Nicole Benquechea


Golden Women Book Scholarship Winner

Pursuing Master of Arts in Psychology

California State University

Los Angeles

Why continuing an education is so important to her:

“Continuing my education is essential because my intentions are to pursue a career in clinical psychology, as well as a professorial role devoted to providing guidance to underserved minority students, especially women. My plan is to combine academic advisement and assistance with research opportunities, such as constructing effective conference presentations, or providing workshops on scholarships, and how to join a research lab. My desire to provide these skills is based on personal experience as a first-generation student. Prior to my attendance at California State University, Los Angeles, I began my academic career at East Los Angeles Community College and was not introduced to scholarship and research opportunities. I have many mentors in my personal and academic life, and I would like to be a mentor to someone else who needs the help, especially first-generation students.”

Nicole proudly supports:

Culturally Adaptive Pathway to Success

California State University, Los Angeles

Ruben F. Salazar Park

Nicole, what does the term “Golden Women” mean to you?

“From my perspective, “Golden Women” are confident individuals who are of help to others in their personal and professional endeavors. My mother and grandmother were the ones who supported my educational goals, providing for me a strong sense of confidence. My mother and grandmother never had a higher education. My mother immigrated in the United States struggling to assimilate to a new language and the culture shock. I also experienced my own setbacks growing up. From a young age I suffered from anxiety attacks and low self-esteem, and the pressure in my academic and personal life exacerbated these issues until they began inhibiting my progress. Facing challenges when communicating with family and friends, I began regular visits with a speech therapist and a child psychologist. My parents and grandmother have been my emotional support, as they encouraged me to see a school psychologist for my low-self-esteem. Additionally, my mother, ignoring the expense, hired a private tutor to alleviate my struggles in English and math. From these experiences with my family, I learned first-hand how determination can make a small change. While reviewing the website, I learned from the members of the Golden Women Foundation and the importance of using one’s professional and personal experiences to uplift other women. These inspiring examples made me realize how I can facilitate positive change through my own professional career.”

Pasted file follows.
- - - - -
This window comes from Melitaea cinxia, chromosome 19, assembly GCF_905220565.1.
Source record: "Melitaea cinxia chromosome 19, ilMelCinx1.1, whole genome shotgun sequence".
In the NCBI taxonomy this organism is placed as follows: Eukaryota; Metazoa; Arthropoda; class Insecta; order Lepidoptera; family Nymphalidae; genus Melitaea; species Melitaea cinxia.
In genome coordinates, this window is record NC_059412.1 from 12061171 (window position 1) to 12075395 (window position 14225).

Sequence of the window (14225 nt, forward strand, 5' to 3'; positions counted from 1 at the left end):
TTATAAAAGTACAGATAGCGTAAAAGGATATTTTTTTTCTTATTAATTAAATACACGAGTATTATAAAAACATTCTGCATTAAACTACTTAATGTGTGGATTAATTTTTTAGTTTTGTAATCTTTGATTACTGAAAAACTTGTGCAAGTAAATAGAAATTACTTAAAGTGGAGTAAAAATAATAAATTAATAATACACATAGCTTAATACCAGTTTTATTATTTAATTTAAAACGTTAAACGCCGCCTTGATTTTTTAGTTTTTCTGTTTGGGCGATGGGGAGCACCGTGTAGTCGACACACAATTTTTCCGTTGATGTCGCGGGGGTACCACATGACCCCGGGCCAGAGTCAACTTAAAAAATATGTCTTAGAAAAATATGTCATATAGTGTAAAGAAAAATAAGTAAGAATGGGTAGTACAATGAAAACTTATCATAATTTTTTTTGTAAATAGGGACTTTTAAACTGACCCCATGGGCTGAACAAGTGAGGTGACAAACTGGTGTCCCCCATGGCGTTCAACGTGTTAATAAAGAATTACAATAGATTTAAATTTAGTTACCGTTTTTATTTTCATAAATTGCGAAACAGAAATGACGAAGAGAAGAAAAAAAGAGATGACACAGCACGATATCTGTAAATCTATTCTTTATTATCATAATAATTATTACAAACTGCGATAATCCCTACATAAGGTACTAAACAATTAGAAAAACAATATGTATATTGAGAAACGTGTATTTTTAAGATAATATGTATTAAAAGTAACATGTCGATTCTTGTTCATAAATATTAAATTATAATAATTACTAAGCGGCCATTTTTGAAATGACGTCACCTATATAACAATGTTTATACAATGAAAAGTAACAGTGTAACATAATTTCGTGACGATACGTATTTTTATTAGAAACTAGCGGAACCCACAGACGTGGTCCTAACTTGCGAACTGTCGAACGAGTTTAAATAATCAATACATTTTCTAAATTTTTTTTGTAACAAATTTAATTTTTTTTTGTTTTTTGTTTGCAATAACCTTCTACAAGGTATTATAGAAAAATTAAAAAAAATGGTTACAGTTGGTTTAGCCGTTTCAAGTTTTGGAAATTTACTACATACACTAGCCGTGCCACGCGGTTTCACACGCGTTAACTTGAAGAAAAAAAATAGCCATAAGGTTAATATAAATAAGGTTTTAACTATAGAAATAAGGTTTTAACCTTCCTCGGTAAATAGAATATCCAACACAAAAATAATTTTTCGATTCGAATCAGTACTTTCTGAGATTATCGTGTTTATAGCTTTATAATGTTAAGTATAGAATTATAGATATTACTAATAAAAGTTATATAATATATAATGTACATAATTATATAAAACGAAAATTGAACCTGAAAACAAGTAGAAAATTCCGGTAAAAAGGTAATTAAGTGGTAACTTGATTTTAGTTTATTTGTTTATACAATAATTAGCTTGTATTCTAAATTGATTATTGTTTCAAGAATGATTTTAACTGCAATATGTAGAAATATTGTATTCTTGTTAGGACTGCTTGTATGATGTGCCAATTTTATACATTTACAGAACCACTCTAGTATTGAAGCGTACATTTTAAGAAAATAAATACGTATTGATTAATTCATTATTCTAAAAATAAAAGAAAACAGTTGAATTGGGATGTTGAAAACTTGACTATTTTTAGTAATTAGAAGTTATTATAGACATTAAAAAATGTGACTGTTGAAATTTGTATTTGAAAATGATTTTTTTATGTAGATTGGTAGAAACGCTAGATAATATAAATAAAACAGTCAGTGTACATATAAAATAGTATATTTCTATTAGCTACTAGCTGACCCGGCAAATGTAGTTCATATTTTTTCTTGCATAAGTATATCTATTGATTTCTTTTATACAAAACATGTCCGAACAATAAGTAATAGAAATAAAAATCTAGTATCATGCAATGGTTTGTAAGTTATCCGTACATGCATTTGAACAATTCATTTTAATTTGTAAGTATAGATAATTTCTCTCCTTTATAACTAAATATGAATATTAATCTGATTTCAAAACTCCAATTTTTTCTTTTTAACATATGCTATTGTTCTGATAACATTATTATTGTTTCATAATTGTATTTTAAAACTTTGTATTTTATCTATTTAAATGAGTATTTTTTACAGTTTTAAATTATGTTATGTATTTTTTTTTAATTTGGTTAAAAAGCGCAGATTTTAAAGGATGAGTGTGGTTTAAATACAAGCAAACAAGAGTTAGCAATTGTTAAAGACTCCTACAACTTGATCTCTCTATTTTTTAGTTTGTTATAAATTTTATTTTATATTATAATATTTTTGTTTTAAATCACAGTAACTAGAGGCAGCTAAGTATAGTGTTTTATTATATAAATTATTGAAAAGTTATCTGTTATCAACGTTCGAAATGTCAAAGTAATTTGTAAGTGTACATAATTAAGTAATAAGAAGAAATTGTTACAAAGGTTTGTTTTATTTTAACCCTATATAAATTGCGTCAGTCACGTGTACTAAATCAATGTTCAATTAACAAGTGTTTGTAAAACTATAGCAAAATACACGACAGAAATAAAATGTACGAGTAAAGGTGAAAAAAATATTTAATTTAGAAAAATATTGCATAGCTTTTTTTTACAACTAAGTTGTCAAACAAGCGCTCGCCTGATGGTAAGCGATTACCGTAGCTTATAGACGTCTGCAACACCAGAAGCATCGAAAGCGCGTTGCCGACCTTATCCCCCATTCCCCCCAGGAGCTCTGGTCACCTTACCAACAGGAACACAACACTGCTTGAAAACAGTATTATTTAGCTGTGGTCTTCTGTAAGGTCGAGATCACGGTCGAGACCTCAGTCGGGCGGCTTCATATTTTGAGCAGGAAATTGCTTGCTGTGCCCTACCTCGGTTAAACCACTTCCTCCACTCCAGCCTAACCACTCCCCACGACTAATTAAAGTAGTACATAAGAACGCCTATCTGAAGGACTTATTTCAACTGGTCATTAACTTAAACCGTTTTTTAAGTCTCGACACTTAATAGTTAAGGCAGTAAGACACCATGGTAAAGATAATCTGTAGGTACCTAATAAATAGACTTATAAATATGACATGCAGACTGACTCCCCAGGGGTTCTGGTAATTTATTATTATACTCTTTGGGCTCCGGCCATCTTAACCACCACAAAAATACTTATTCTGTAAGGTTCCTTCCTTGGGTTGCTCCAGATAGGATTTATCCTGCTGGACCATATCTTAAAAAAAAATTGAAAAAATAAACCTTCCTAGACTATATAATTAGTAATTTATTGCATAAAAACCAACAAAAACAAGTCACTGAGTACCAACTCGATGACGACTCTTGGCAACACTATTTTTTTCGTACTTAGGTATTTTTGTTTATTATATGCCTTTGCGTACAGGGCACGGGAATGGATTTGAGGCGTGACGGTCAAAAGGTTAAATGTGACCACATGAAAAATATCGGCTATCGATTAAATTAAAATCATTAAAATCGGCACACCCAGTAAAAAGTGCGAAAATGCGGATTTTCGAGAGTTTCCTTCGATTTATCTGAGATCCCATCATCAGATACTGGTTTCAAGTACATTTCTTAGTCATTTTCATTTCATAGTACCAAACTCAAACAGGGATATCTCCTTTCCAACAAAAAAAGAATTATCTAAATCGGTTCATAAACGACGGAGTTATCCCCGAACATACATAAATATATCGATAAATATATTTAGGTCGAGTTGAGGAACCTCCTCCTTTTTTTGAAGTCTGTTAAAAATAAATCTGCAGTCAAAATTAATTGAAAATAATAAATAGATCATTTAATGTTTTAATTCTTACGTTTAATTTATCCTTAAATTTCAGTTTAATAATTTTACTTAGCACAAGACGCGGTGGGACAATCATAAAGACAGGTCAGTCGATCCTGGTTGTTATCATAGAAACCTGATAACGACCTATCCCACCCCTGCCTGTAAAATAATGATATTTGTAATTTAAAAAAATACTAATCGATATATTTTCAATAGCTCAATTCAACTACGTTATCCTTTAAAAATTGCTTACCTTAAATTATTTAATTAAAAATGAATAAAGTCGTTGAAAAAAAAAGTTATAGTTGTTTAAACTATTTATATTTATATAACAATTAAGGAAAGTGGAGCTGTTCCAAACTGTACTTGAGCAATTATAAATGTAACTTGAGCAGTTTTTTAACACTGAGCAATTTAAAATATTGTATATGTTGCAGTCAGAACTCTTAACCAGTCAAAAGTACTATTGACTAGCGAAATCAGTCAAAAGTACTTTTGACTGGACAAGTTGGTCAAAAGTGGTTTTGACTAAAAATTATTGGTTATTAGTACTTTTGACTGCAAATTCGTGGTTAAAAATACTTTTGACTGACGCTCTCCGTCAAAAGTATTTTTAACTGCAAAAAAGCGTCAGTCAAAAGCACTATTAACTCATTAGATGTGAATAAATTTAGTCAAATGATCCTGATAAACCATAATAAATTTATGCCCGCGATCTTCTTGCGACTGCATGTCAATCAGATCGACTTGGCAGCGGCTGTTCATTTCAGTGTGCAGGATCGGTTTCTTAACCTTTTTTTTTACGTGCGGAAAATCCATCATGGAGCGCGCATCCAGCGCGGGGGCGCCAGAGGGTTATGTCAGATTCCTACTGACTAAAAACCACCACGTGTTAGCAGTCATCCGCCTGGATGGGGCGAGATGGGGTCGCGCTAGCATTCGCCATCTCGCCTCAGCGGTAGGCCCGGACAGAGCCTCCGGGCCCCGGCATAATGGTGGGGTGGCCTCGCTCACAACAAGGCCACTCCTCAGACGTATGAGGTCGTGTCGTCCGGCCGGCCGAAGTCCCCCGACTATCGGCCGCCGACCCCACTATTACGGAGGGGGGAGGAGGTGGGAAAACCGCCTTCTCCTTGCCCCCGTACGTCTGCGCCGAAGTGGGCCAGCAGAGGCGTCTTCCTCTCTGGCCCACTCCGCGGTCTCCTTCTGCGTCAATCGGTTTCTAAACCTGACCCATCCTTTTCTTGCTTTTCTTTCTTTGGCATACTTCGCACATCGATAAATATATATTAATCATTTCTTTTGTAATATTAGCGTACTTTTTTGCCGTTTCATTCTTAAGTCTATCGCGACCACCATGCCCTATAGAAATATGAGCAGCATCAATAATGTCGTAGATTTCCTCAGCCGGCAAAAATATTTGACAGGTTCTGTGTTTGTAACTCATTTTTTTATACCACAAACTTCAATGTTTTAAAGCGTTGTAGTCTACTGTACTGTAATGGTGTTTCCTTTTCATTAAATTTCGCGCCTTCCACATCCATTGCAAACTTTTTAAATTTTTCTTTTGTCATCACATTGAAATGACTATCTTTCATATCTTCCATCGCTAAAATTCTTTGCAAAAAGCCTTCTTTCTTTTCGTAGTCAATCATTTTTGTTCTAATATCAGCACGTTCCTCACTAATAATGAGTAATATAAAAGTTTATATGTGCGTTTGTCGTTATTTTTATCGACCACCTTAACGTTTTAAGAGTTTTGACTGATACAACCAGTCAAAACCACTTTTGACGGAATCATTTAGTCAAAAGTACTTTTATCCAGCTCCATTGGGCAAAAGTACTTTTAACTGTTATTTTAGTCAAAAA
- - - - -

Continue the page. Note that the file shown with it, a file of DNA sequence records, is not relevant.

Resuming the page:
Nicole, describe something that is plaguing young women today and explain what can be done to turn it around? What can you do to help?

“A concern that is plaguing young women today is that there is not enough research about coping mechanism for women’s mental health, and there is a lack of representation of minority women in psychological assessment. I took a multicultural and cross-cultural psychology course in the Spring 2019 semester and learned how assisting socioracial minority groups like Hispanic women is important to create cultural competence in the field of psychology. The insight I gained about culture on human psychological health and illness recognizes how stigma affects the coping mechanisms of Hispanic women. People across all cultures cope with their mental health differently, and this should be an opportunity for psychologists to facilitate culturally specific treatments that provide comfort for their clients. Cultural coping has been particularly useful for understanding cultural differences as to how people view themselves and their relationships with others. Therefore, I plan to discuss how women could benefit from guidance and assistance through joining a therapy group, attending school, becoming a member of any diversity or religion that can assist them with mental illness. My impact is to educate students the importance of recognizing women’s mental health in society.”